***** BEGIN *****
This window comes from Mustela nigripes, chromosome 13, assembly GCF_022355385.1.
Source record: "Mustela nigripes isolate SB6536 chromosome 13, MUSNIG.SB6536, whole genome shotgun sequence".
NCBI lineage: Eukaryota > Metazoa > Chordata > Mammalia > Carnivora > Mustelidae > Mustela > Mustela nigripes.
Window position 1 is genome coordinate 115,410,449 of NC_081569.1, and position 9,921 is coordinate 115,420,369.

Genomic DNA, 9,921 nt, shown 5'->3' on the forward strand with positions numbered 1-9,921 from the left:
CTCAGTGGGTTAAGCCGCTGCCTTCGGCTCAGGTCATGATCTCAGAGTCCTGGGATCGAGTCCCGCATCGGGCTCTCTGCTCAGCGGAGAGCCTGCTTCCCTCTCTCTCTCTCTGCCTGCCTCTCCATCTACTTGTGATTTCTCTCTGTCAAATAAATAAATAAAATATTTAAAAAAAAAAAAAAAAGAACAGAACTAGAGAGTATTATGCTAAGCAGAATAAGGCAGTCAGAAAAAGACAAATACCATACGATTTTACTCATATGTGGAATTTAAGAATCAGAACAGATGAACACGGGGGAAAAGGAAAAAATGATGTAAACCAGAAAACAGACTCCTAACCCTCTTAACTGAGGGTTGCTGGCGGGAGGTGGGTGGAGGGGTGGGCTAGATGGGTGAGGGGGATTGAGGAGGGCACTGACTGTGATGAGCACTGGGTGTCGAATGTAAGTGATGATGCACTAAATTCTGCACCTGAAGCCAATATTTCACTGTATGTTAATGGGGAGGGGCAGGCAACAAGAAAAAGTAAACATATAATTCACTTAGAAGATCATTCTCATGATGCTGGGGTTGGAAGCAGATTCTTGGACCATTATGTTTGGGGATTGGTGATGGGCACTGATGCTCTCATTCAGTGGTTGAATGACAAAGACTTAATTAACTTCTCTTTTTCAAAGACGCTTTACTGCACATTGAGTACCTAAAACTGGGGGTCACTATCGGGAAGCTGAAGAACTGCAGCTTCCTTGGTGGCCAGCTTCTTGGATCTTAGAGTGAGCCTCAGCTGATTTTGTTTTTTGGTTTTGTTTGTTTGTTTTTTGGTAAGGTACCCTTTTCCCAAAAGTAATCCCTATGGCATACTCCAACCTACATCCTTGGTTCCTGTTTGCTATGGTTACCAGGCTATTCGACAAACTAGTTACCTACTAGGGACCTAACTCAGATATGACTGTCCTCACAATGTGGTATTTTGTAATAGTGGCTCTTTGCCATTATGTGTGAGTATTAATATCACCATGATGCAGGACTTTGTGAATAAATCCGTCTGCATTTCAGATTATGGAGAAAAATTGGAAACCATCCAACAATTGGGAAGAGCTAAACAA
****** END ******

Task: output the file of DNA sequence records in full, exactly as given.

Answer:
This window comes from Mustela nigripes, chromosome 13, assembly GCF_022355385.1.
Source record: "Mustela nigripes isolate SB6536 chromosome 13, MUSNIG.SB6536, whole genome shotgun sequence".
NCBI lineage: Eukaryota > Metazoa > Chordata > Mammalia > Carnivora > Mustelidae > Mustela > Mustela nigripes.
Window position 1 is genome coordinate 115,410,449 of NC_081569.1, and position 9,921 is coordinate 115,420,369.

Genomic DNA, 9,921 nt, shown 5'->3' on the forward strand with positions numbered 1-9,921 from the left:
CTCAGTGGGTTAAGCCGCTGCCTTCGGCTCAGGTCATGATCTCAGAGTCCTGGGATCGAGTCCCGCATCGGGCTCTCTGCTCAGCGGAGAGCCTGCTTCCCTCTCTCTCTCTCTGCCTGCCTCTCCATCTACTTGTGATTTCTCTCTGTCAAATAAATAAATAAAATATTTAAAAAAAAAAAAAAAAGAACAGAACTAGAGAGTATTATGCTAAGCAGAATAAGGCAGTCAGAAAAAGACAAATACCATACGATTTTACTCATATGTGGAATTTAAGAATCAGAACAGATGAACACGGGGGAAAAGGAAAAAATGATGTAAACCAGAAAACAGACTCCTAACCCTCTTAACTGAGGGTTGCTGGCGGGAGGTGGGTGGAGGGGTGGGCTAGATGGGTGAGGGGGATTGAGGAGGGCACTGACTGTGATGAGCACTGGGTGTCGAATGTAAGTGATGATGCACTAAATTCTGCACCTGAAGCCAATATTTCACTGTATGTTAATGGGGAGGGGCAGGCAACAAGAAAAAGTAAACATATAATTCACTTAGAAGATCATTCTCATGATGCTGGGGTTGGAAGCAGATTCTTGGACCATTATGTTTGGGGATTGGTGATGGGCACTGATGCTCTCATTCAGTGGTTGAATGACAAAGACTTAATTAACTTCTCTTTTTCAAAGACGCTTTACTGCACATTGAGTACCTAAAACTGGGGGTCACTATCGGGAAGCTGAAGAACTGCAGCTTCCTTGGTGGCCAGCTTCTTGGATCTTAGAGTGAGCCTCAGCTGATTTTGTTTTTTGGTTTTGTTTGTTTGTTTTTTGGTAAGGTACCCTTTTCCCAAAAGTAATCCCTATGGCATACTCCAACCTACATCCTTGGTTCCTGTTTGCTATGGTTACCAGGCTATTCGACAAACTAGTTACCTACTAGGGACCTAACTCAGATATGACTGTCCTCACAATGTGGTATTTTGTAATAGTGGCTCTTTGCCATTATGTGTGAGTATTAATATCACCATGATGCAGGACTTTGTGAATAAATCCGTCTGCATTTCAGATTATGGAGAAAAATTGGAAACCATCCAACAATTGGGAAGAGCTAAACAA